6. Schedule the stays with breaks in between.

When I first started my Airbnb, there was a period of time where someone would check out in the morning, and someone else would be coming at 3pm. I have a full time job and I struggled to clean the sheets and towels for the next guests. Now I try to plan ahead the stays and block out days so I can have time to clean the rooms.

7. Airbnb prices are not always accurate.

In my area, Northwest Arkansas, Airbnb’s suggested price is too low. When that happens, it attracts people who are not my targeted audiences (aka people who wants a motel and doesn’t want to pay a lot of money). I found out by getting a lot of inquiries of guests who barely had a profile set, and just want to show up at my house for a night. 

I looked into the Airbnbs around me, and found comparable listings (similar bedrooms, similar area, similar style) and raised my price up to theirs, and the problem is solved.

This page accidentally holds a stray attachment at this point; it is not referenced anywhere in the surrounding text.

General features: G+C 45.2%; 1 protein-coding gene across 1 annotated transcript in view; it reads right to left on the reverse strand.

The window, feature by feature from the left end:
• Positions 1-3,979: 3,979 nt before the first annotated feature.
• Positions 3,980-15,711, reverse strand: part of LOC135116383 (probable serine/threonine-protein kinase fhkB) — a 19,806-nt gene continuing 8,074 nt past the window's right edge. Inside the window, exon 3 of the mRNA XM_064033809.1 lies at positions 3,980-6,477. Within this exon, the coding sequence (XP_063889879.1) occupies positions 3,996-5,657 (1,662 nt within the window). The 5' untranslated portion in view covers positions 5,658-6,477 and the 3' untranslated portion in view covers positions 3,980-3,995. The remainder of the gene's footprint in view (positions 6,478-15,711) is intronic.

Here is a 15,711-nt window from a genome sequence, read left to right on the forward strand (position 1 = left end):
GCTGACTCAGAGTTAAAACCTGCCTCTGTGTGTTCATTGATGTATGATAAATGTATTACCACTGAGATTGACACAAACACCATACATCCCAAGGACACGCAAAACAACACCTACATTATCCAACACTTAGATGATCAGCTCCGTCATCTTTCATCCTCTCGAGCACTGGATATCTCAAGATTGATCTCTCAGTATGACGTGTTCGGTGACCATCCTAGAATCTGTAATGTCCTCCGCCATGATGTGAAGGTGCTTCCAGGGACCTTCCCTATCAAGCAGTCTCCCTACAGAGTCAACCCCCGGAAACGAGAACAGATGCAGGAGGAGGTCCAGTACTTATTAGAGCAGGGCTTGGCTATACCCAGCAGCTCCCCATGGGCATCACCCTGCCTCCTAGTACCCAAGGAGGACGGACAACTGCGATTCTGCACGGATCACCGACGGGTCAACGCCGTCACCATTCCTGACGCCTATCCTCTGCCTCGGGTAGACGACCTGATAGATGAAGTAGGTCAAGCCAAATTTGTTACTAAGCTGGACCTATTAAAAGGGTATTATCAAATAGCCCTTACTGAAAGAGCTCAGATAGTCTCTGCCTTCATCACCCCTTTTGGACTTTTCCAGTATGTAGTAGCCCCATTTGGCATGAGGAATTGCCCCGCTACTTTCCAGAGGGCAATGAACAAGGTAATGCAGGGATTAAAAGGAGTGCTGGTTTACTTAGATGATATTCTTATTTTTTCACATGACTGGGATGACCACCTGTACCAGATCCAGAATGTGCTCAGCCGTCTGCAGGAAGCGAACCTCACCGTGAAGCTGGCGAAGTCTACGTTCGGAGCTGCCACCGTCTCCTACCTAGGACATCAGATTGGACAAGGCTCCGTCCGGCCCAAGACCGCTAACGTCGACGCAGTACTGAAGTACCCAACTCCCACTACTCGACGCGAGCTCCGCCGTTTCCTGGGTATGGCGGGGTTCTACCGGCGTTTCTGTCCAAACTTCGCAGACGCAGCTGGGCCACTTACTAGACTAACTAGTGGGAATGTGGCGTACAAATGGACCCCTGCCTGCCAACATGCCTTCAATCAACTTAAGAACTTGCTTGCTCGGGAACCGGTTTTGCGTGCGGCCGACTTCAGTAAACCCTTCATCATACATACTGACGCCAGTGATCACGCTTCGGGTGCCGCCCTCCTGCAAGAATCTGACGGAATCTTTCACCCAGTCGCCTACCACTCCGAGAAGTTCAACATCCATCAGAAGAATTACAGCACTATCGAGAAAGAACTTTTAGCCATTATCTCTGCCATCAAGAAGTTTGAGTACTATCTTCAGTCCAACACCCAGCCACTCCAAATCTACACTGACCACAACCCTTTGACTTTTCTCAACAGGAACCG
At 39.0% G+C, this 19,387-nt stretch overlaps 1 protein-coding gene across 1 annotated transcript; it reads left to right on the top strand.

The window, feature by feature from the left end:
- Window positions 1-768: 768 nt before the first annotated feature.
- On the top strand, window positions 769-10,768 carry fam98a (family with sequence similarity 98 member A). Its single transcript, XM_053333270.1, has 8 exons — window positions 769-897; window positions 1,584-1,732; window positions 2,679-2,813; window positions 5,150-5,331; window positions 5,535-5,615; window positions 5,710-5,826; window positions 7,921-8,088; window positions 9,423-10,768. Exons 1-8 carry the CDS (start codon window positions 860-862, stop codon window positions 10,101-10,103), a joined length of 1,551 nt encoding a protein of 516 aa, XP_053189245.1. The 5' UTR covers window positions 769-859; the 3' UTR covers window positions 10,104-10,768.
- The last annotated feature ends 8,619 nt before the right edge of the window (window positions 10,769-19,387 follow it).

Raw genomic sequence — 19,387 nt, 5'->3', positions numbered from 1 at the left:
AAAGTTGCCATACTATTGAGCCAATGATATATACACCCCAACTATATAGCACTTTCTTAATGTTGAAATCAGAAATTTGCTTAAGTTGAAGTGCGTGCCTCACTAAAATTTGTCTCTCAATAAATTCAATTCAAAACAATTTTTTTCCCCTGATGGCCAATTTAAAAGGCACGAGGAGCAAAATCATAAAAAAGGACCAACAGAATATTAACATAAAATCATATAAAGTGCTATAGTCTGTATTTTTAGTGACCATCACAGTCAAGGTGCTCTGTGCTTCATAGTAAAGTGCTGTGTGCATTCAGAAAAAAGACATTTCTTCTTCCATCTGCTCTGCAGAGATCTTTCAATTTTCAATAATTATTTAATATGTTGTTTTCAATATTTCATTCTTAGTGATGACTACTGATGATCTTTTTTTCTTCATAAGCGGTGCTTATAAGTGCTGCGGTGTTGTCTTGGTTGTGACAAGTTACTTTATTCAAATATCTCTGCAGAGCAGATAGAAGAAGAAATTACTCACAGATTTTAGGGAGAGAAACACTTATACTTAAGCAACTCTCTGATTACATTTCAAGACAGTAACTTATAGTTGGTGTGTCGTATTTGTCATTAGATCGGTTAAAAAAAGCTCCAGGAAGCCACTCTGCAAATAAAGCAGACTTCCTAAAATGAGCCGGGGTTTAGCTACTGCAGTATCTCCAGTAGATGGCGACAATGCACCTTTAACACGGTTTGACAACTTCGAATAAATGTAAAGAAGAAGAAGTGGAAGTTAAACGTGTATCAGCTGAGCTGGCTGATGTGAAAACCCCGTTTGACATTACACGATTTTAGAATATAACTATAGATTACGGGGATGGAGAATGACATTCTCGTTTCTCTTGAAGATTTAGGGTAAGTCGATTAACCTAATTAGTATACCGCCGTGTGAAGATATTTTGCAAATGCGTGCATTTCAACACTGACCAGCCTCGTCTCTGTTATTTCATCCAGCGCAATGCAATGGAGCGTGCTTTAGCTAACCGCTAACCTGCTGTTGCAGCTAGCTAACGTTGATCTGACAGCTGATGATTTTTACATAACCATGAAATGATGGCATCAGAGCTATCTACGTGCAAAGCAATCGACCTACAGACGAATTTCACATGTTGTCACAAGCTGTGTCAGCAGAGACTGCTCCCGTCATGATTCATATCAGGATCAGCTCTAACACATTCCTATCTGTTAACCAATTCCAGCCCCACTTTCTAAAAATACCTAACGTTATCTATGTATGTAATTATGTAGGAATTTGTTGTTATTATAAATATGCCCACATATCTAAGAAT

8. Great photos = great guests.

  • Using the right camera – Taking photos with a real camera helps (as opposed to using a cell phone) because the cell phone lens is smaller and it will distort the architecture of the room. 
  • Let there be light – Choose a sunny day to take the photos. Open ALL curtains and turn on ALL lights. Having lights (natural or artificial) can make editing your photos SO MUCH easier.
  • Perfecting Photos – I spent a good chunk of my time taking photographs of my place and editing them. It took me a couple of tries to get the photos come out crisp and clean. There are many photos that I’ve realized later on that needed a makeover, such as, clutter on the desk, the toilet lid was open, the kitchen counter was not clean, the pillows on the bed looked saggy and sad, etc. I went back and adjusted them.